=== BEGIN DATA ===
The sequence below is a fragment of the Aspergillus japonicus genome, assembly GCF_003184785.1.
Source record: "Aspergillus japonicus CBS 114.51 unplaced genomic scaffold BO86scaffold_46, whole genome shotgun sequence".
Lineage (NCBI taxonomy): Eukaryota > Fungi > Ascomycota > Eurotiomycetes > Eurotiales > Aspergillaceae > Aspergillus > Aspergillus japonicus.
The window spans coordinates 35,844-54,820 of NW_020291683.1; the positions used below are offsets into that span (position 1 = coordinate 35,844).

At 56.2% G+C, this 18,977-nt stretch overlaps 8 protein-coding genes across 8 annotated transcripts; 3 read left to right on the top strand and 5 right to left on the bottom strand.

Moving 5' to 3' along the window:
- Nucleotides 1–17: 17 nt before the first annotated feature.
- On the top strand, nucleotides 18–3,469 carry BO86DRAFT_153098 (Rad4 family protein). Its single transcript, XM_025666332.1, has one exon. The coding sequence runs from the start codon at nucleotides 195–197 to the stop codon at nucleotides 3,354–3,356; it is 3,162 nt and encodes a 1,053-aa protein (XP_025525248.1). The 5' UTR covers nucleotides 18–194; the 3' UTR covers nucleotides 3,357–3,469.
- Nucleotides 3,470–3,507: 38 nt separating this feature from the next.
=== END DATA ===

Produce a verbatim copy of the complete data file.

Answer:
The sequence below is a fragment of the Aspergillus japonicus genome, assembly GCF_003184785.1.
Source record: "Aspergillus japonicus CBS 114.51 unplaced genomic scaffold BO86scaffold_46, whole genome shotgun sequence".
Lineage (NCBI taxonomy): Eukaryota > Fungi > Ascomycota > Eurotiomycetes > Eurotiales > Aspergillaceae > Aspergillus > Aspergillus japonicus.
The window spans coordinates 35,844-54,820 of NW_020291683.1; the positions used below are offsets into that span (position 1 = coordinate 35,844).

At 56.2% G+C, this 18,977-nt stretch overlaps 8 protein-coding genes across 8 annotated transcripts; 3 read left to right on the top strand and 5 right to left on the bottom strand.

Moving 5' to 3' along the window:
- Nucleotides 1–17: 17 nt before the first annotated feature.
- On the top strand, nucleotides 18–3,469 carry BO86DRAFT_153098 (Rad4 family protein). Its single transcript, XM_025666332.1, has one exon. The coding sequence runs from the start codon at nucleotides 195–197 to the stop codon at nucleotides 3,354–3,356; it is 3,162 nt and encodes a 1,053-aa protein (XP_025525248.1). The 5' UTR covers nucleotides 18–194; the 3' UTR covers nucleotides 3,357–3,469.
- Nucleotides 3,470–3,507: 38 nt separating this feature from the next.